14. Luis Garicano & Esteban Rossi-Hansberg, 2006. "Organization and Inequality in a Knowledge Economy," The Quarterly Journal of Economics, Oxford University Press, vol. 121(4), pages 1383-1435.
    Full references (including those not matched with items on IDEAS)

    Citations

    Citations are extracted by the CitEc Project, subscribe to its RSS feed for this item.
    as


    Cited by:

    1. Giacinta Cestone & Chiara Fumagalli & Francis Kramaz & Giovanni Pica, 2015. "Insurance Between Firms: The Role of Internal Labor Markets," CSEF Working Papers 386, Centre for Studies in Economics and Finance (CSEF), University of Naples, Italy, revised 15 Feb 2017.
    2. Amaia Iza, 2016. "Entrepreneurial skills, technological progress and firm growth," EcoMod2016 9469, EcoMod.
    3. di Mauro, Filippo & Mion, Giordano & Stöhlker, Daniel, 2017. "The drivers of revenue productivity: a new decomposition analysis with firm-level data," Working Paper Series 2014, European Central Bank.
    4. repec:sls:ipmsls:v:32:y:2017:4 is not listed on IDEAS
    5. repec:eee:inecon:v:111:y:2018:i:c:p:1-20 is not listed on IDEAS
    6. Paulo Bastos & Natália P. Monteiro & Odd Rune Straume, 2016. "Foreign acquisition and internal organization," NIPE Working Papers 5/2016, NIPE - Universidade do Minho.
    7. Caliendo, Lorenzo & Monte, Ferdinando & Rossi-Hansberg, Esteban, 2017. "Exporting and Organizational Change," CEPR Discussion Papers 12177, C.E.P.R. Discussion Papers.
    8. Nguyen, Huong, 2016. "Does Proximity to Foreign Invested Firms Stimulate Productivity Growth of Domestic Firms? Firm-level Evidence from Vietnam," Papers 1001, World Trade Institute.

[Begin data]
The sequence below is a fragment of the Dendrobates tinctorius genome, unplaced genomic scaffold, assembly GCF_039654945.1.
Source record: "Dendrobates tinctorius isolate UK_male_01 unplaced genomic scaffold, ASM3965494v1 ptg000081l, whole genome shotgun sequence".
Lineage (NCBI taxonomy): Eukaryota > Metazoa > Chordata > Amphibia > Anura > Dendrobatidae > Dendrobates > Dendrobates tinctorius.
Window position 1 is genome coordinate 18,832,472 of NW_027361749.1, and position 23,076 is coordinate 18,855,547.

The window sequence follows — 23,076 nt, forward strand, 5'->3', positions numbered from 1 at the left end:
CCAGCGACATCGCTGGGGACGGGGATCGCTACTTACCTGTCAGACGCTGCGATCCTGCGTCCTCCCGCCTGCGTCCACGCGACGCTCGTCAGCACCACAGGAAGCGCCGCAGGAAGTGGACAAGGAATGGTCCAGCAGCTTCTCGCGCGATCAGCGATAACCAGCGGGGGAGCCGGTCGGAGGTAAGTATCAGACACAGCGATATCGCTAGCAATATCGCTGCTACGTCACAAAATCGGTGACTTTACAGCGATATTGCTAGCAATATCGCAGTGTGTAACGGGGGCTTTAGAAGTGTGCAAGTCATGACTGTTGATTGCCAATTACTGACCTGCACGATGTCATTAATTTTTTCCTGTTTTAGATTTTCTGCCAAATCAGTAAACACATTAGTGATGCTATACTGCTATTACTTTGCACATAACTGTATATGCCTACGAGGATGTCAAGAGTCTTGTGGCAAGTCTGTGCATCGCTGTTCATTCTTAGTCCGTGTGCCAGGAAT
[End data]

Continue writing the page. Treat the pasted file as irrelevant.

More about this item

    Keywords

    productivity; organization; wages; managers; layers; TFP; firm size;

    JEL classification:

    • D22 - Microeconomics - - Production and Organizations - - - Firm Behavior: Empirical Analysis
    • D24 - Microeconomics - - Production and Organizations - - - Production; Cost; Capital; Capital, Total Factor, and Multifactor Productivity; Capacity
    • L23 - Industrial Organization - - Firm Objectives, Organization, and Behavior - - - Organization of Production
    • F16 - International Economics - - Trade - - - Trade and Labor Market Interactions
    • J24 - Labor and Demographic Economics - - Demand and Supply of Labor - - - Human Capital; Skills; Occupational Choice; Labor Productivity
    • J31 - Labor and Demographic Economics - - Wages, Compensation, and Labor Costs - - - Wage Level and Structure; Wage Differentials

    NEP fields

    This paper has been announced in the following NEP Reports:

    Statistics

    Access and download statistics

    Corrections

    All material on this site has been provided by the respective publishers and authors. You can help correct errors and omissions. When requesting a correction, please mention this item's handle: RePEc:cep:cepdps:dp1397. See general information about how to correct material in RePEc.

    For technical questions regarding this item, or to correct its authors, title, abstract, bibliographic or download information, contact: (). General contact details of provider: http://cep.lse.ac.uk/_new/publications/series.asp?prog=CEP .

    If you have authored this item and are not yet registered with RePEc, we encourage you to do it here. This allows to link your profile to this item. It also allows you to accept potential citations to this item that we are uncertain about.

    If CitEc recognized a reference but did not link an item in RePEc to it, you can help with this form .

    If you know of missing items citing this one, you can help us creating those links by adding the relevant references in the same way as above, for each refering item. If you are a registered author of this item, you may also want to check the "citations" tab in your RePEc Author Service profile, as there may be some citations waiting for confirmation.

    Please note that corrections may take a couple of weeks to filter through the various RePEc services.

    IDEAS is a RePEc service hosted by the Research Division of the Federal Reserve Bank of St. Louis . RePEc uses bibliographic data supplied by the respective publishers.